SEATTLE — Big changes are happening at the Capitol Hill Occupied Protest, or CHOP (formerly known as CHAZ – Capitol Hill Autonomous Zone).
All morning starting around 7 a.m. Tuesday, the Seattle Department of Transportation (SDOT) and Seattle Fire Department have been trucking out orange barricades, and moving concrete barricades.
The changes will partially open up some roads around the access zone for residents, delivery drivers, and emergency vehicles.
Front loaders moved concrete barricades scrawled with messages like “FREE CAP HILL” all morning.
The changes are something some protesters say they worked with the city to make.
“This change is going to open traffic back up to over a thousand residents on 12th Street, and that’s really important to us. And it’s important to keep our protesters safe,” said a protester who says he helps provide security for CHOP. He asked to be identified as Cove.
Seattle Fire Chief Harold Scoggins, who has been on scene at the protest nearly every day since Seattle police left the east precinct, was there again Tuesday.
He said some protesters were worried someone else would drive into the crowds there, so SDOT was removing plastic barricades and relocating some concrete ones, which would help provide safety.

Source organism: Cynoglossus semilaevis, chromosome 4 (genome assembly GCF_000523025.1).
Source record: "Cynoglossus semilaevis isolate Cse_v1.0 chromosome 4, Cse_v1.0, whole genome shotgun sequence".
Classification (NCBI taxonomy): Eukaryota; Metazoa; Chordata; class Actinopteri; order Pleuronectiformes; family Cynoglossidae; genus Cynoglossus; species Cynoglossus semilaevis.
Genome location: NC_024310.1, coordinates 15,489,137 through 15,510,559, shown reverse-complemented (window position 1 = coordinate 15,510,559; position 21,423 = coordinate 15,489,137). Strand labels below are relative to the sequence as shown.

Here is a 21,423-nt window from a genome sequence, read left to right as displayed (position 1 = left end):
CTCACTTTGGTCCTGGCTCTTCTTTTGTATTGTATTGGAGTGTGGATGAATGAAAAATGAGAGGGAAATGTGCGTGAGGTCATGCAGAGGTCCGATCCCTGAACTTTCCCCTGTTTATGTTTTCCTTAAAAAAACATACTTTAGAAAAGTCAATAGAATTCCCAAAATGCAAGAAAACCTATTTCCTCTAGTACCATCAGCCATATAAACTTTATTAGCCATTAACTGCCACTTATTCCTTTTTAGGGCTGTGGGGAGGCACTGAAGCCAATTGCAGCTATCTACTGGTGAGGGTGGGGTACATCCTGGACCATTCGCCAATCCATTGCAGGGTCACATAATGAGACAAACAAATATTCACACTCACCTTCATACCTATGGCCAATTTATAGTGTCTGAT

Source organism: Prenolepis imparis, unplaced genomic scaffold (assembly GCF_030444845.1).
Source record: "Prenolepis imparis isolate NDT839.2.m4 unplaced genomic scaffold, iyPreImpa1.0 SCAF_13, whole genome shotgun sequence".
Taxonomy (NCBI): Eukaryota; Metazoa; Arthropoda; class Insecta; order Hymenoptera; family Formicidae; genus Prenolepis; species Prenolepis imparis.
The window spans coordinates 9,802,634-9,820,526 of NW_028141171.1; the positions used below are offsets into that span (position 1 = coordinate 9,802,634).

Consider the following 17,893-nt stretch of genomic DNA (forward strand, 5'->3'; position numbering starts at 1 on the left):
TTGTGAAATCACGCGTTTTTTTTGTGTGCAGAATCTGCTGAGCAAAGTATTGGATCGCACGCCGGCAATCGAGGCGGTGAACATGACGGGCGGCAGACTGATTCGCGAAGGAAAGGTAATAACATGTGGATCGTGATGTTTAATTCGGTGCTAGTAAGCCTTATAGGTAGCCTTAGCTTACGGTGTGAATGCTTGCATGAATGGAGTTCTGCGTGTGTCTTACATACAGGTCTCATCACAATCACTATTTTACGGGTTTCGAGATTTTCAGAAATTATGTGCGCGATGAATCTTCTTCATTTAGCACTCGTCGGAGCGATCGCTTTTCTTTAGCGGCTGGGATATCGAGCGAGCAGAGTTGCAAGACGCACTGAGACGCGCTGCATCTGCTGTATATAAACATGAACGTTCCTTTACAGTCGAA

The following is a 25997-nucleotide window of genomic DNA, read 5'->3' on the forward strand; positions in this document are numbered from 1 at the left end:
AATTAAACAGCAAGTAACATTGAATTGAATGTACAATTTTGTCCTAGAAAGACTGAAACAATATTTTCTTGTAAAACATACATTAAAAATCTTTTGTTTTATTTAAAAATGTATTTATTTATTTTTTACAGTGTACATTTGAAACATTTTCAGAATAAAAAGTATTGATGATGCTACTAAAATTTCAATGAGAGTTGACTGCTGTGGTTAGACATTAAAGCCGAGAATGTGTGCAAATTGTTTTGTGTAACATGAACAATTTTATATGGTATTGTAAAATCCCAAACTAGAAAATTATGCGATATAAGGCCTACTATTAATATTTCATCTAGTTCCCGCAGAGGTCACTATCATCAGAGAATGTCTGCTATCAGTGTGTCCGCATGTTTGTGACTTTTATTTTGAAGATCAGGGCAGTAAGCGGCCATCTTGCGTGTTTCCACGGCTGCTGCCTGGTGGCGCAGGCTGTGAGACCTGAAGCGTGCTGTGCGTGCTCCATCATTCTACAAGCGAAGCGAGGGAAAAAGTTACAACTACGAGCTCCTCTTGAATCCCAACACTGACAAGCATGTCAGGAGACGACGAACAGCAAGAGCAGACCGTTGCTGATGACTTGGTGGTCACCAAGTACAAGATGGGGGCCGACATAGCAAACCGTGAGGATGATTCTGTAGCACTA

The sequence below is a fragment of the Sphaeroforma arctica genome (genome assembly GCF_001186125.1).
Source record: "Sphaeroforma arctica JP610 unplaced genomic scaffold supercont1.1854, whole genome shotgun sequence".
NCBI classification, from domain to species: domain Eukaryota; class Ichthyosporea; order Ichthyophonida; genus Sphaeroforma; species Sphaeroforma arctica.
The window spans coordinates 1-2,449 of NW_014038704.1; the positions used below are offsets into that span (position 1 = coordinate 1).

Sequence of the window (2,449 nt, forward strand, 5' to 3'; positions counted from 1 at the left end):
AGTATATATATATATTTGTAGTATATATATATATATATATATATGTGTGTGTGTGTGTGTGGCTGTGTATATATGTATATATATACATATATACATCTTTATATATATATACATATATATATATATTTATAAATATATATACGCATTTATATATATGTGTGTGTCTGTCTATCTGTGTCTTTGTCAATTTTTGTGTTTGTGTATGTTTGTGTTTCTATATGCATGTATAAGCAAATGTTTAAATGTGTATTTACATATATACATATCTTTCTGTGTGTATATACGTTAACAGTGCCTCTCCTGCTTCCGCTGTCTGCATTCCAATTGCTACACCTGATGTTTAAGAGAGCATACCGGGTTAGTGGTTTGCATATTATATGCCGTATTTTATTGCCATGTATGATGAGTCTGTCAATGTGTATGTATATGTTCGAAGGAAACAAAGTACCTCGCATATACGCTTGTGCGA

The changes also improves access for emergency vehicles as well as deliveries for businesses, and for residents’ vehicles.
Cove said they are showing they are not an "autonomous zone" and can work with the city of Seattle. SDOT, Seattle Public Utilities (SPU) and Seattle Fire were all on scene working Tuesday.
“We are not a right wing, or left wing radical faction. We are members of the community and that's it. I think being in sync with public utility and the fire chief is really going to go a long way to show that,” Cove said.
Residents and property owners in the area came to watch the developments today.
“There are some people now taking charge and making some good things happen,” said Ron Amundson, a property owner in the area. He said some businesses held off on re-opening from COVID because of the protests.
“It’s safe and I'd encourage you to come back and open up,” Amundson said.
But not everyone is on board. Maurice Cola is one of the prominent voices during the Seattle protests in the Capitol Hill neighborhood and said the change is not welcome.
“It’s a disappointing one. Because the city is trying to sanction this event, which is a protest - which means we'll lose all our leverage and the work we've done,” Cola said.
“By accommodating this which we didn't ask for is not going to help, it's just going to make it easier for them to step in later,” Cola said.
Many people from protesters to residents in the area say the protest in Seattle’s Capitol Hill neighborhood has lost some of its focus
“This is not Coachella. We are not hosting a free block party, this is a political movement,” Cola said.
That core message is something they’re hoping to bring back.
“This is our moment right now so we don’t want you to come out here and put your agenda in place for your movement. This is Black Lives Matter for blacks to stop being killed, and for us to get our fair shake in America that we haven’t gotten so far,” said Richard Harris.
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